October 23, 2021

Volume XI, Number 296


October 22, 2021

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October 21, 2021

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It's just another manic MiFID 2 day

As the UK returns to work for the New Year, we spare a thought for those who have spent much of the festive period ensuring their businesses are MiFID-2 ready. Finally it is 3 January 2018, the day on which investment firms across the EEA need to be compliant with the new provisions. And, even though the original "Level 1" legislation was finalised back in 2014, the complexity of the supporting measures, with attendant delays, have made national implementation a challenge. In turn, firms had to start their preparations before knowing their finalised domestic requirements in order to meet the relevant deadlines.

10 key changes

As a reminder, among the key changes MiFID 2 has introduced are:

  • Additions and refinements to the lists of investment services and activities and financial instruments, including the creation of a new type of trading venue, and also restrictions on use of previously available exemptions

  • New requirements for pre- and post-trading transparency for a wide range of financial instruments, new granularity to transaction reporting and tighter requirements on best execution

  • Applying some investor protection rules to a wider range of customers while introducing some new requirements

  • Revamping requirements on disclosure, costs, charges and inducements, including an obligation to unbundle the cost of research

  • Overhauling the advisory regime

  • New requirements around product governance

  • Introducing new controls on commodity traders and trading

  • A new regime for supervising data reporting service providers

  • A new trading obligation

  • Creating product intervention powers for regulators.

10 Points for your checklist

Firms should have carried out detailed RAG analyses and put in place plans for change. It is a useful exercise to check everything has been properly addressed. Different business models will lead to different priorities, but 10 critical questions could be:

  • Have you checked you have all the permissions and passports that you need, and none that you don't?

  • Could you take advantage of the Article 3 exemption? If so, have you done so? 

  • If you previously relied on an Article 2 exemption, can you still do so?

  • Have you reviewed your governance and organisational controls against the requirements of the MiFID Organisational Regulation and SYSC?

  • Have you complied with the communication recording requirements?

  • If you use research, have you assessed this (and other services you receive) against the inducements requirements?

  • If you provide advice, have you addressed the way in which you do so, and notified clients accordingly?

  • If you are involed in product design or distribution, have you addressed the product governance requirements?

  • Have you amended your client-facing agreements, including those for DEA clients, and notified clients of changes?

  • Have you assessed the application of transaction reporting requirements, including gathering all client LEIs, and put in place arrangements to comply?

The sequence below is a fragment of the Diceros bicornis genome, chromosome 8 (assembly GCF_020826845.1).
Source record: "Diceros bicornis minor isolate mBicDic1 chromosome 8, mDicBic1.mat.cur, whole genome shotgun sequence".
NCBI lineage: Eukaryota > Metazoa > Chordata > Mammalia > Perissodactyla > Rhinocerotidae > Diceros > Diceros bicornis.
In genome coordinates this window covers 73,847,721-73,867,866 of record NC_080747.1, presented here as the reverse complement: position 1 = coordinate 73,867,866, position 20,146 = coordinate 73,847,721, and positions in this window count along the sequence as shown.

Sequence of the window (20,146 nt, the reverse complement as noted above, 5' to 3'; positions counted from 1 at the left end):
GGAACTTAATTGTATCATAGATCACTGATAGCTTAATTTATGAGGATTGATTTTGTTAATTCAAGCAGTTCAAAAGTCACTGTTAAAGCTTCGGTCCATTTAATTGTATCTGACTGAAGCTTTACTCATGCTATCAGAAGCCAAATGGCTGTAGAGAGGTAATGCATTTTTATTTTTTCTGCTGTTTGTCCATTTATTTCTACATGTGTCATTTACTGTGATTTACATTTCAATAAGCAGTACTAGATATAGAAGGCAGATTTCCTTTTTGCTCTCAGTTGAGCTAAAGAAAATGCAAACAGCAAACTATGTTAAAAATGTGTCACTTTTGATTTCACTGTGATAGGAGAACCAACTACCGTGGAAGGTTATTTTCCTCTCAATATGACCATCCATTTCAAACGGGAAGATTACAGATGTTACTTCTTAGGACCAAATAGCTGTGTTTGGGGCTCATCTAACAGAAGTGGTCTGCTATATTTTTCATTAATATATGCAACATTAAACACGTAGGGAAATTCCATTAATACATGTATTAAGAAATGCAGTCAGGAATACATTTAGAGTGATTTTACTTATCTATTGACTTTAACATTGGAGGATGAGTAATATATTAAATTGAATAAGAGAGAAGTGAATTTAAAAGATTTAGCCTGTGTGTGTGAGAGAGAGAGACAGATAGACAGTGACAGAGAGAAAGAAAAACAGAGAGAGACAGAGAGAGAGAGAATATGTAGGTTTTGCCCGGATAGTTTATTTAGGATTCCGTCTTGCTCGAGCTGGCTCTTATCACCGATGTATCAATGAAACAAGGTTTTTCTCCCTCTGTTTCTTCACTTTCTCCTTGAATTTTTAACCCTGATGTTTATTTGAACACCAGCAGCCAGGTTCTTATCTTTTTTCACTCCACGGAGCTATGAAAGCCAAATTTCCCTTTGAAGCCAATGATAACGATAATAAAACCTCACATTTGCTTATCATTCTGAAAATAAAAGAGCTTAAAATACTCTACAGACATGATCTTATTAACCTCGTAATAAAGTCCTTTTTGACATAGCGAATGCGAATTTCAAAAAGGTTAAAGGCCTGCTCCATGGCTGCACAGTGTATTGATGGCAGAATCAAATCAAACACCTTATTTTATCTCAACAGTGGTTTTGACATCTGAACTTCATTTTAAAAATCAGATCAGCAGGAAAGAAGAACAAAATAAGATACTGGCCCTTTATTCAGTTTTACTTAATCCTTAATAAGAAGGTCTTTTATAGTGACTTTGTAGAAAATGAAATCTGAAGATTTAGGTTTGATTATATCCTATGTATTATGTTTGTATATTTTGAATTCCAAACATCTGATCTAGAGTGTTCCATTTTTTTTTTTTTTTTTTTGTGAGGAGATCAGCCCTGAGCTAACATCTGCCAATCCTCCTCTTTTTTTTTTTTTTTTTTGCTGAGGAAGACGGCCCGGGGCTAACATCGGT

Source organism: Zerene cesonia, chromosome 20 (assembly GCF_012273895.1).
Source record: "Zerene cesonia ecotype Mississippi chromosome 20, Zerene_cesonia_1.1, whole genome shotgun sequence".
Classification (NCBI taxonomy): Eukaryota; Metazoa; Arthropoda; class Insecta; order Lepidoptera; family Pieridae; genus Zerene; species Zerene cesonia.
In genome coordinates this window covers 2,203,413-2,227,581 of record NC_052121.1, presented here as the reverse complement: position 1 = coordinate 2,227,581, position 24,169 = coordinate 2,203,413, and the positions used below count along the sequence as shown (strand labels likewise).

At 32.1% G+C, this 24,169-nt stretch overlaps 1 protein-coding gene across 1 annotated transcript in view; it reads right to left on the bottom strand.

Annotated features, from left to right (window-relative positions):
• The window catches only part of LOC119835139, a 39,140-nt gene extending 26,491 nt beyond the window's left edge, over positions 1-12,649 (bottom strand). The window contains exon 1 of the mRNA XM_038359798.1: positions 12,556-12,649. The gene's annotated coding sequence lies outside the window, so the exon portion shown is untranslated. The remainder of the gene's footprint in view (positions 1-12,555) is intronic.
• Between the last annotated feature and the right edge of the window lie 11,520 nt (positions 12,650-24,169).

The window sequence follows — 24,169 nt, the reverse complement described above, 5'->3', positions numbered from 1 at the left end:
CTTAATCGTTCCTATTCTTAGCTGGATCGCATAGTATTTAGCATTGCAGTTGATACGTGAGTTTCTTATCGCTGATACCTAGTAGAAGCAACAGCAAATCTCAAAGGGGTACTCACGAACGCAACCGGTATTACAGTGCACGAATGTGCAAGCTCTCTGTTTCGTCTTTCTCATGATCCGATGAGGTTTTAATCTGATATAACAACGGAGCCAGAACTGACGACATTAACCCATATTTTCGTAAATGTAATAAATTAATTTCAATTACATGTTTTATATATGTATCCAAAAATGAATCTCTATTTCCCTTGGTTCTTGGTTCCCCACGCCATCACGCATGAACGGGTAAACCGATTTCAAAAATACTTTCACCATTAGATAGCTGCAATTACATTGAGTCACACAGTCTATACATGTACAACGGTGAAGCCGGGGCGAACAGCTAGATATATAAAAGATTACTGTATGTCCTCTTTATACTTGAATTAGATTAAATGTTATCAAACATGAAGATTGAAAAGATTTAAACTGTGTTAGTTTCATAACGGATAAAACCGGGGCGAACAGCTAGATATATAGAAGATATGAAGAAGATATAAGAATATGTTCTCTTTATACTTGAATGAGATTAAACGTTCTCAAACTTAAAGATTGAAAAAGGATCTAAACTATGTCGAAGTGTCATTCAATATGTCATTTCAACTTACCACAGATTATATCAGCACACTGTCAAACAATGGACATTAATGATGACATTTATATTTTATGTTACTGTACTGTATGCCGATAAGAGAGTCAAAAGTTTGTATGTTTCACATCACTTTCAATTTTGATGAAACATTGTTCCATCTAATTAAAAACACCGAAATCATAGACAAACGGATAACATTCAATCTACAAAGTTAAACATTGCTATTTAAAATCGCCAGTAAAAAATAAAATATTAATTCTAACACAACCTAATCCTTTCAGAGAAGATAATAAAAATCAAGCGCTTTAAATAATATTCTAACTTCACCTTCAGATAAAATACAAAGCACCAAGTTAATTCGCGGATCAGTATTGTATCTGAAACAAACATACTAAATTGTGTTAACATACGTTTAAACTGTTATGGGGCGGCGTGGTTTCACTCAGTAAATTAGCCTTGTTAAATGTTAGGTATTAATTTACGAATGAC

Did you run out of time?

There is no excuse to say you weren't warned about MiFID 2. FCA has published guidance and information as soon as it was able to do so, including its guide on applications and notifications, and published changes to its rules as soon as it was able. Nevertheless, it's been a scramble for many firms. FCA has recognised this. While this means it is unlikely to take action against firms that have not absolutely completed their MiFID 2 preparations by 3 January, it has made it clear that it expects firms to have tried their best and to keep the momentum going towards full compliance as soon as possible.

Copyright © 2021 Womble Bond Dickinson (US) LLP All Rights Reserved.National Law Review, Volume VIII, Number 3

About this Author

Andrew Barber, Partner, Womble

Andrew is a partner that leads the financial services team in Womble Bond Dickinson's banking and financial services team. He specialises in financial services regulation with a the largest portion of his practice focusing on retail banking and consumer finance matters.

+44 (0)207 788 2334
Emma Radmore, Womble Dickinson Law Firm, United Kingdom, Finance Law Attorney
Legal Director

Emma joined the firm in August 2016. She has over 20 years' experience of specialising in financial services regulation. Emma advises UK and international clients on compliance with all aspects of financial regulation and prevention of financial crime.

Emma acts for a range of regulated clients including banks, fund managers, investment firms, insurance firms and other retail intermediaries.

Roseyna Jahangir attorney Womble London

Roseyna is a member of the financial services team. She works with clients ranging from banks and insurers to new entrants to the markets and companies for whom financial services are non-core activities; she assists clients in achieving their commercial objectives while operating within and complying with the applicable regulatory requirements. 

Roseyna provides practical advice and assistance on a broad range of financial services issues, including the requirements of the Financial Services and Markets Act and the Consumer Credit Act and...

+44 (0)20 7788 2377